So, Miriam, you may be right. I've rented the Babylock Crown Jewel and the Bernina LA several times. It's no contest; the Bernina wins. I believe they are about $21,000 new, and there probably aren't many used ones available yet, and I don't want to spend $21,000, so that's out. I found the Babylock rather heavy and awkward, but it probably wasn't set up right for me. Those are the only ones I've tried.

You know, it's got to be cheaper to hire out the quilting than to buy a longarm. I just like to do everything myself, it it's not so easy these days. I guess I could hire out the king size quilt I'm making right now, and see how I like that. It's sort of an heirloom quilt though - not super fancy but something I made for the kids to have after I'm gone. I thought I might quilt it in sections on my Bernina.

Darn, I wish I had a good quilting friend here in Richland! So hard to make decisions on my own!!

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Margaret 
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Reply with quote  #15 
I'm reading this with a lot of interest - I'm (slowly) saving up to get a LA myself, but I'm at least 3 years away because I have to move to a larger house first! 

I think it's VERY interesting that the Bernina uses standard needles - I didn't know that.  That sounds like it'd solve a lot of issues with bearding and make sewing with batiks easier too.  (And I love batiks and use them a lot.)

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Reply with quote  #16 
I don't have much experience with machines other than my Gammill Optimum Plus.  I bought it new in 2004 and it's quilted somewhere around 2000 quilts since then.  Still works fine, actually better than it did when new as I occasionally find ways to make minor improvements.  The only real complaint I've had with it were that the wheels on the carriage would create problems.  After a while, they would develop dips or flat spots, and those minor imperfections cause uneven travel and can be very irritating.  Gammill changed the composition of the wheels a few years later, but the new ones weren't much better.  I ran across Edge Rider wheels on the internet one day and ordered a set of those, and that ended the problem for me.  I've been using them for about three years now and they are still perfect.

I have a 14' table on my machine.
[20160702_094246-XL] 

About 95% of what I do is pantograph or freehand meandering, but once in a while I'll get one that someone wants custom work on.  This one is one my wife made that has a lot of hand applique.
[20161002_121856-XL] 


She was off at a retreat while I was working on it, so I had to send her pictures of it in progress.  Here's a couple of it still on the machine.
[20160927_165847-XL] 

[20160927_165839-XL]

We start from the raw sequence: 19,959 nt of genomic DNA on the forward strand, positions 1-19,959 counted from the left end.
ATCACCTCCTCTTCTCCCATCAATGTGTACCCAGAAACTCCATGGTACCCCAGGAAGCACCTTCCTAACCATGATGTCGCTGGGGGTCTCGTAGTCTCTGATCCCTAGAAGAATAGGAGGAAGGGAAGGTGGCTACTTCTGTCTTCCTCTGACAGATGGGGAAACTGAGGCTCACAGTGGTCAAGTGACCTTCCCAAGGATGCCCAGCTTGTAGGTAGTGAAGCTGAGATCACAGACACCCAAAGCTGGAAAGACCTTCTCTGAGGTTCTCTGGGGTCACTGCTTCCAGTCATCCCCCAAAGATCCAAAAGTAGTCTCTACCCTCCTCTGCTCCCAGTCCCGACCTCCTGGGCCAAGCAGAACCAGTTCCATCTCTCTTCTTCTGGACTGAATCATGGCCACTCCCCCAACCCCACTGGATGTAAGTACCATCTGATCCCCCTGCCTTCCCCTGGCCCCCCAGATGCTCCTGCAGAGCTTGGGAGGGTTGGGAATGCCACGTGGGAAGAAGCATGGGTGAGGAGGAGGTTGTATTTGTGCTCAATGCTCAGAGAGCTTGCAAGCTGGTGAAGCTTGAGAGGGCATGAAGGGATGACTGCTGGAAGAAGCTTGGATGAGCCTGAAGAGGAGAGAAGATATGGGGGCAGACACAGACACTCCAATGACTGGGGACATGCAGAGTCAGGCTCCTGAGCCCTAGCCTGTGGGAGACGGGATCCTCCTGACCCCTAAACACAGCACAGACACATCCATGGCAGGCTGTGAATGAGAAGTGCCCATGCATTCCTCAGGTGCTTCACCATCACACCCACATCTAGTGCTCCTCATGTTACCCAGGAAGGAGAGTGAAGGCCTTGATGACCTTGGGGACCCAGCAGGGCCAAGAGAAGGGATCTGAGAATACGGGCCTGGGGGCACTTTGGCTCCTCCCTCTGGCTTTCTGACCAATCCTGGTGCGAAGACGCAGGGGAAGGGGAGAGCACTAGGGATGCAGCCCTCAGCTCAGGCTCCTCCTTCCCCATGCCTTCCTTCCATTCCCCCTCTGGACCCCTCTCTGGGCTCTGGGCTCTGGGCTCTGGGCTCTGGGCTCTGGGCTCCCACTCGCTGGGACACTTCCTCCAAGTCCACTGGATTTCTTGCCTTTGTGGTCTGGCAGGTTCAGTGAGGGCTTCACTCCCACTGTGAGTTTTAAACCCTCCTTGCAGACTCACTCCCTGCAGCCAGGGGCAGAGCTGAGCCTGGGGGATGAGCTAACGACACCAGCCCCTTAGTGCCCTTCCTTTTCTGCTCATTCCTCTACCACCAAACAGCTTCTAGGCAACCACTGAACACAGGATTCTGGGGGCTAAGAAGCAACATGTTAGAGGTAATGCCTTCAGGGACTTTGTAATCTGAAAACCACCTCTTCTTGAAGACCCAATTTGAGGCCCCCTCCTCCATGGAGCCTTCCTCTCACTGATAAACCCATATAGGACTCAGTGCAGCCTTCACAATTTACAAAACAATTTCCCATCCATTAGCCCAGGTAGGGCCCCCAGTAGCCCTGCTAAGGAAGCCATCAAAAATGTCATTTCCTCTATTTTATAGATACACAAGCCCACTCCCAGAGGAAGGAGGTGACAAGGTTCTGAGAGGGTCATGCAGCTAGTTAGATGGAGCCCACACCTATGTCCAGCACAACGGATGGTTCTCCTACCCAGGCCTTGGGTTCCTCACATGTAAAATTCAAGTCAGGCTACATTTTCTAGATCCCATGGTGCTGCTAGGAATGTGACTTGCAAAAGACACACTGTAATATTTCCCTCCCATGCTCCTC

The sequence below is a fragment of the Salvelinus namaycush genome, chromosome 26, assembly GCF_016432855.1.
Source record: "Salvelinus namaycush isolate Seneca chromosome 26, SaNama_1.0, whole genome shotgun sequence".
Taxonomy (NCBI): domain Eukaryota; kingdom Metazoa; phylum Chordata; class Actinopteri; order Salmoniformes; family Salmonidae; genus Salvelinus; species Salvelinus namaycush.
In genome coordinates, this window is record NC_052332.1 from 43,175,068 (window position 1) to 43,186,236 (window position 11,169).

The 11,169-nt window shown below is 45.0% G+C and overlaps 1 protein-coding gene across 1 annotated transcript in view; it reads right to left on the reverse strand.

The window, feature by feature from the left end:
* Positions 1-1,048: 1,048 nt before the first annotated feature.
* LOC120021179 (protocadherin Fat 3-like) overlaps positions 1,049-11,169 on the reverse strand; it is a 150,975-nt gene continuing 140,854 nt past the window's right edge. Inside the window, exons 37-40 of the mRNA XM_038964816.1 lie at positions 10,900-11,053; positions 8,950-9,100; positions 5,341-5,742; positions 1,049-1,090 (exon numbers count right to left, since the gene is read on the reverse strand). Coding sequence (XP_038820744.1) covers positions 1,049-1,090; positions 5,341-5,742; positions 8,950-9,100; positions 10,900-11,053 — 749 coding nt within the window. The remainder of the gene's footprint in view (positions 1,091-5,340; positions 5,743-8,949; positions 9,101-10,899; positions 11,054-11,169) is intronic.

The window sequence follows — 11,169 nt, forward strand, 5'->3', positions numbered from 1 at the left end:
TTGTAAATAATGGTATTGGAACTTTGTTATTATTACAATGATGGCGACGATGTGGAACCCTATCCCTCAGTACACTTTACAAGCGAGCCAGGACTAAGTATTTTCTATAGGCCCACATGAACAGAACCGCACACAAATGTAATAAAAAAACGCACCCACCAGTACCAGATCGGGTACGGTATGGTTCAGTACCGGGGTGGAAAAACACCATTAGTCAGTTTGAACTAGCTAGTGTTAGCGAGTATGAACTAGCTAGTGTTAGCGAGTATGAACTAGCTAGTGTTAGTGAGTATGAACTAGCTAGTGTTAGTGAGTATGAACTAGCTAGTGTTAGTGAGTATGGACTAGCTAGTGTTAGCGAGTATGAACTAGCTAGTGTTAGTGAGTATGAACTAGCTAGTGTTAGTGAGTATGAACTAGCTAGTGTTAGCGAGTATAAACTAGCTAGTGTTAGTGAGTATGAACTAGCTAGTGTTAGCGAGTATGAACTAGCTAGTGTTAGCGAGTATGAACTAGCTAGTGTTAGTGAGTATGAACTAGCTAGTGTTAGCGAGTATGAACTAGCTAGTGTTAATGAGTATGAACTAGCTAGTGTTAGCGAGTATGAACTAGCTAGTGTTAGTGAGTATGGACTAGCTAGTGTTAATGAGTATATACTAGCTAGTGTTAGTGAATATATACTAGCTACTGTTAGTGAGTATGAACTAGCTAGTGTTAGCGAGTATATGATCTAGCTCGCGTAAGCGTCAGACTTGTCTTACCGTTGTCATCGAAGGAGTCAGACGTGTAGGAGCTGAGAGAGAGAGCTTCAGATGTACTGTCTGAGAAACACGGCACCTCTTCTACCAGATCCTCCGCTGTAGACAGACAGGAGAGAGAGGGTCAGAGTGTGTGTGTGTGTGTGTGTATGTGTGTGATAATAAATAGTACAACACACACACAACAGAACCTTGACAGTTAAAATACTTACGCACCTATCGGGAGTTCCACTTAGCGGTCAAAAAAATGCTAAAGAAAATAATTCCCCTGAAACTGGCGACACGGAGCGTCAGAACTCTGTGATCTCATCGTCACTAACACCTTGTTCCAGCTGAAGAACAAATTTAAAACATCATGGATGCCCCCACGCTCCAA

I know a few other LA quitlers who have APQS Millenium machines and one that uses an Innova.  They seem happy with them, but I have never used them personally.

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Margaret

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Reply with quote  #17 
Dave, you and your wife make an awesome quilt together! Wow! I know someone with a Gammill who just loves it. They are pretty expensive, though, for someone like me who isn't planning to quilt professionally.

There is an ad on CL right now for an 18" Tin Lizzie, for $4000. I want to look at it, but I'm still dragging from this respiratory infection. I may have to get some stronger drugs.

Has anyone use the TL, and what do you think?

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Margaret 
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Cari-in-Oly

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Reply with quote  #18 
Margaret I know someone with an old TL who loves it. I've read though in the last 10 years or so, that TL went way down in quality and service was all but non existent. Supposedly in the last couple years they've gotten better and new ones are good again but if you check this one out I'd do it very thoroughly. If it's old enough to be a good one, see what upgrades it has.

Cari

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Margaret

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Reply with quote  #19 
Thanks, Cari! I appreciate the info!
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Margaret 
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Margaret

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Reply with quote  #20 
I did it! I bought a Handi-Quilter Avante! 18" throat, 8" high, 10' frame.....I've been walking on air the last couple of hours. I've only looked at 4 brands - Babylock, Bernina, Gammill, and Handi-Quilter. They all work beautifully, but I decided on the HQ because of the price and their reputation for helpfulness after the sale. Now I have to do a real serious cleanup of my sewing room so I can fit her in.